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The Elhew Legacy

The Elhew Legacy

The Elhew Legacy

STORY BY Tom Davis
PHOTOGRAPHY BY Nancy Whitehead and Tom Davis

The Elhew Legacy

STORY BY Tom Davis
PHOTOGRAPHY BY Nancy Whitehead and Tom Davis

The Elhew Legacy

STORY BY Tom Davis
PHOTOGRAPHY BY Nancy Whitehead and Tom Davis
‘‘

An excerpt…The young pointer quartered into the wind, his gait as effortless and graceful as a whitetail buck’s, his tail a high-waving baton. His black-on-white coat gleamed; his rippling muscles worked in perfect coordination; his eyes, set in a chiseled, classically handsome head, shone like dark jewels. His nose cleaved the air like the prow of some mythic vessel, testing, sifting, winnowing, searching for the tendril of scent that changes everything, the skein of shimmering vapor that connects a bird dog to the object of its desire.

When the connection happened, the pointer was transformed. It’s often said that a bird dog “strikes” scent, but in fact it’s the other way around—the bird’s scent strikes the dog. It has the force of a physical blow.

Now, as if an invisible chain had hooked his collar, the pointer skidded 90 degrees clockwise and came to rest in an altered state, his sparking kinetic energy harnessed, his focus screwed down to a beam of white-hot intensity. For a moment he stood with majestic style . . . but then a quiver in his tail betrayed his faltering conviction. He took a cautious, stalking step, and then another and another, drawing up on the scent, reeling it in, taking out the slack until he could establish an unshakable bond.

“Whup-whup,” cautioned the man closest to the dog. His voice was soft, his tone reassuring. “Whup-whup.” That was the message the young dog needed to hear. His doubts dispelled, his instincts and training validated, he stood proudly, even defiantly, on point. He stayed that way, too, maintaining his resolute posture as the man stepped in front of him, scuffing the grass and making an exaggerated show of flushing before tripping the release trap, launching the pigeon, and firing his blank pistol. The dog turned his head to mark the bird’s flight, but held steady.

The man, professional trainer Robert Hall, knelt to stroke the pointer’s back. “This dog’s just 14 months old,” he said, an unmistakable note of pride in his voice, “and he hasn’t been pressured at all. He does these things naturally. They all do.”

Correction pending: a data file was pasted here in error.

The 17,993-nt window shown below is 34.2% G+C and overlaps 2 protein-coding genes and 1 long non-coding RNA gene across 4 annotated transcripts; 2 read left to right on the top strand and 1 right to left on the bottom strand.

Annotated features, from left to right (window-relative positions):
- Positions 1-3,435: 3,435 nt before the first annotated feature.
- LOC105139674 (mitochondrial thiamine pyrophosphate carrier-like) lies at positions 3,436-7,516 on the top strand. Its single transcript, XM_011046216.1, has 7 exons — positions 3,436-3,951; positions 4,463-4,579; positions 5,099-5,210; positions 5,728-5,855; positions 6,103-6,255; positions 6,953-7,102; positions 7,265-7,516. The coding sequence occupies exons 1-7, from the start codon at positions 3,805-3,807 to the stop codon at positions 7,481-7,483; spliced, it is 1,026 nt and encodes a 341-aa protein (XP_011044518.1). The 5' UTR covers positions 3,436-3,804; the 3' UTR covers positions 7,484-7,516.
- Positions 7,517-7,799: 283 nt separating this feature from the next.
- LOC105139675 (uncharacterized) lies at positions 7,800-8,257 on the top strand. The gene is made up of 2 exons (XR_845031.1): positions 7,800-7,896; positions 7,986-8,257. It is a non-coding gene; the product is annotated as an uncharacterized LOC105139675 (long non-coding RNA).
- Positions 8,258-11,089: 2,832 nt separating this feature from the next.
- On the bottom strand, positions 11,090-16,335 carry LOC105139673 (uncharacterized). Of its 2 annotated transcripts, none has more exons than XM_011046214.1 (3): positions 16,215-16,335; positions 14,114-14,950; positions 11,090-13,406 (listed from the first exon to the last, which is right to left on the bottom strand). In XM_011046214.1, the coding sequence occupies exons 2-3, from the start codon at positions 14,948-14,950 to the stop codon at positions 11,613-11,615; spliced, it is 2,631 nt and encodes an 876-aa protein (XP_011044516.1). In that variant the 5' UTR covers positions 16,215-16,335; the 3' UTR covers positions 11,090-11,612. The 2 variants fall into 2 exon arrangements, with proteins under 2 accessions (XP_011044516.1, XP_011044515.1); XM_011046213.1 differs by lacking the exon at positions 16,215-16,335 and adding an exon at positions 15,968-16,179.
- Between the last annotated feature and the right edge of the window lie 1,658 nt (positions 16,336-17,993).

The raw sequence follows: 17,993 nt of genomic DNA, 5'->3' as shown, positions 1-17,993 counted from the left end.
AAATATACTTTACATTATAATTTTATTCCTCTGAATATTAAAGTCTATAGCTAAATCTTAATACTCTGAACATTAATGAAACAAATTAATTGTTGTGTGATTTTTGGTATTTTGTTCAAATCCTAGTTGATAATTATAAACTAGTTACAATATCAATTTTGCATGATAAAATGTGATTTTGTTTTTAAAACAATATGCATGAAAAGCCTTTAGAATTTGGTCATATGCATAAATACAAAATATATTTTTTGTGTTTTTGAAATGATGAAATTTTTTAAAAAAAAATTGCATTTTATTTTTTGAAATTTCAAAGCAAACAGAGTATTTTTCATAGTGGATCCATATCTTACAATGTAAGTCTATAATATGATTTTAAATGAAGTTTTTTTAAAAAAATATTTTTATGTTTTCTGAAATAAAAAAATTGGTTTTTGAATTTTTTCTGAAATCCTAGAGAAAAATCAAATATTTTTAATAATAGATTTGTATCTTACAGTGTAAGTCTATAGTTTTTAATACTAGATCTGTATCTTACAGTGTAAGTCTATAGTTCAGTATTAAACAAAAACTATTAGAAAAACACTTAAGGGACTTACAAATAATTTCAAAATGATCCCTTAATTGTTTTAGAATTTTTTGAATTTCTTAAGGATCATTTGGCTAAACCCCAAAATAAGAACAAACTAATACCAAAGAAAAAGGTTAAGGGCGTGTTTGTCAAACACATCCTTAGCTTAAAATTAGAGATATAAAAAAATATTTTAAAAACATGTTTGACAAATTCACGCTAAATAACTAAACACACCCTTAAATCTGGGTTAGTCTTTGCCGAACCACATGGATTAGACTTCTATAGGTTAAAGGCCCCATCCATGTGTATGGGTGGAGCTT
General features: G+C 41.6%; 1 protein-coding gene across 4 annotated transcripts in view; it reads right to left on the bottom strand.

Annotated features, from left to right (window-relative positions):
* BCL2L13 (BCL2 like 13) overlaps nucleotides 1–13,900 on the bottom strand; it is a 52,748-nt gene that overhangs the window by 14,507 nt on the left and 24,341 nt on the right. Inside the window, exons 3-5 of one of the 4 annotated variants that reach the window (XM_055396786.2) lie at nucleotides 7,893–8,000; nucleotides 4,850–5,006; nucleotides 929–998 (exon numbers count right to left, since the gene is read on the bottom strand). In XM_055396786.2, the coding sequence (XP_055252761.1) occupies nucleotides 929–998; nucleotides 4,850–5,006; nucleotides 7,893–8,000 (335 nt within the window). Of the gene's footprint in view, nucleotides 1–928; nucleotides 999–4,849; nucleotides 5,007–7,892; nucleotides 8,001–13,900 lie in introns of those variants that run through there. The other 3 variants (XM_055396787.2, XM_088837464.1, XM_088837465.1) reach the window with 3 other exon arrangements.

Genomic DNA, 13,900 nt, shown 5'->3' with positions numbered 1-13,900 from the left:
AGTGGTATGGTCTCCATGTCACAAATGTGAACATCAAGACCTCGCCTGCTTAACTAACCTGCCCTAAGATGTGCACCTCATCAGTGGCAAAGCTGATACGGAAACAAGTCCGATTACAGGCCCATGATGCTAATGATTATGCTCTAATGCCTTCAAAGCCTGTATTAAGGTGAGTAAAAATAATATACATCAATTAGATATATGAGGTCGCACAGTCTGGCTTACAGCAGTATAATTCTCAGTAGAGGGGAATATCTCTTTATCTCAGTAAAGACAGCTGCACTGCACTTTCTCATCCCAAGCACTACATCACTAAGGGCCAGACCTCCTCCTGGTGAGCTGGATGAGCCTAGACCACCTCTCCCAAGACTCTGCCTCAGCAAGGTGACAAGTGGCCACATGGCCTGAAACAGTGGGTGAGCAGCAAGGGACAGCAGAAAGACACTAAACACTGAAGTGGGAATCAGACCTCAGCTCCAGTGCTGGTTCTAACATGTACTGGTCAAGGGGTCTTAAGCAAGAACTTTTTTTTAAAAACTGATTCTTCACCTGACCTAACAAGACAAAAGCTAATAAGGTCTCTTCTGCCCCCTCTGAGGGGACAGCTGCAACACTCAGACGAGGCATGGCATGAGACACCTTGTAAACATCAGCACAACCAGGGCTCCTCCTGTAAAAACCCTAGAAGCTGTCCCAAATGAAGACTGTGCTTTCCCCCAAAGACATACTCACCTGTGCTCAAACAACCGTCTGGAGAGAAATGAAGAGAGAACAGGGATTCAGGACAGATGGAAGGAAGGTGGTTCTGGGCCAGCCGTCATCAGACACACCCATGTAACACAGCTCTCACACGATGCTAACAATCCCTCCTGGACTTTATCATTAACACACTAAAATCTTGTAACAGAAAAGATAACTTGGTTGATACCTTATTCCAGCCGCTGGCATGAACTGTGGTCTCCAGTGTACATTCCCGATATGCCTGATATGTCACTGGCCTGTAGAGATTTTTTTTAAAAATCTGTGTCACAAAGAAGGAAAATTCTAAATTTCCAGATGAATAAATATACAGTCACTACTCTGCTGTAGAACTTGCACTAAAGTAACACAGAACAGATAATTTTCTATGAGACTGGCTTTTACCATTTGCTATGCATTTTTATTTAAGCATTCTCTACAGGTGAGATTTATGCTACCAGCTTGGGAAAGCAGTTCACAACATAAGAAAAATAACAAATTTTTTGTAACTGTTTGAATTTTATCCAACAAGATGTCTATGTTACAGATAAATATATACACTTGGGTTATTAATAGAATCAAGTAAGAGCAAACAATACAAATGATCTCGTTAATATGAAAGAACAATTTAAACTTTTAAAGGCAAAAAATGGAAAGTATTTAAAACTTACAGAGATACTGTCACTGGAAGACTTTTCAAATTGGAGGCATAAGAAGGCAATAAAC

“That’s so impressive, Robert,” I said, marveling at the performance I’d just witnessed. “I only wish Bob Wehle were here to see this. He’d be wearing a smile as big as Minnesota. The style, the precocity, the eagerness to please—all the qualities he valued in the Elhew pointers are right there.”

“That’s what we like to hear,” said Jerry Havel, the third man in the field that brisk October morning and, as the proprietor of Pineridge Grouse Camp & Kennels, Robert Hall’s employer. “We’re totally committed to these dogs, to preserving the legacy of Bob Wehle and Elhew Kennels. We’re in this for the long haul.”

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The Elhew Legacy

An excerpt…The young pointer quartered into the wind, his gait as effortless and graceful as a whitetail buck’s, his tail a high-waving baton. His black-on-white coat gleamed; his rippling muscles worked in perfect coordination; his eyes, set in a chiseled, classically handsome head, shone like dark jewels. His nose cleaved the air like the prow of some mythic vessel, testing, sifting, winnowing, searching for the tendril of scent that changes everything, the skein of shimmering vapor that connects a bird dog to the object of its desire.

When the connection happened, the pointer was transformed. It’s often said that a bird dog “strikes” scent, but in fact it’s the other way around—the bird’s scent strikes the dog. It has the force of a physical blow.

Now, as if an invisible chain had hooked his collar, the pointer skidded 90 degrees clockwise and came to rest in an altered state, his sparking kinetic energy harnessed, his focus screwed down to a beam of white-hot intensity. For a moment he stood with majestic style . . . but then a quiver in his tail betrayed his faltering conviction. He took a cautious, stalking step, and then another and another, drawing up on the scent, reeling it in, taking out the slack until he could establish an unshakable bond.

“Whup-whup,” cautioned the man closest to the dog. His voice was soft, his tone reassuring. “Whup-whup.” That was the message the young dog needed to hear. His doubts dispelled, his instincts and training validated, he stood proudly, even defiantly, on point. He stayed that way, too, maintaining his resolute posture as the man stepped in front of him, scuffing the grass and making an exaggerated show of flushing before tripping the release trap, launching the pigeon, and firing his blank pistol. The dog turned his head to mark the bird’s flight, but held steady.

The man, professional trainer Robert Hall, knelt to stroke the pointer’s back. “This dog’s just 14 months old,” he said, an unmistakable note of pride in his voice, “and he hasn’t been pressured at all. He does these things naturally. They all do.”

“That’s so impressive, Robert,” I said, marveling at the performance I’d just witnessed. “I only wish Bob Wehle were here to see this. He’d be wearing a smile as big as Minnesota. The style, the precocity, the eagerness to please—all the qualities he valued in the Elhew pointers are right there.”

“That’s what we like to hear,” said Jerry Havel, the third man in the field that brisk October morning and, as the proprietor of Pineridge Grouse Camp & Kennels, Robert Hall’s employer. “We’re totally committed to these dogs, to preserving the legacy of Bob Wehle and Elhew Kennels. We’re in this for the long haul.”

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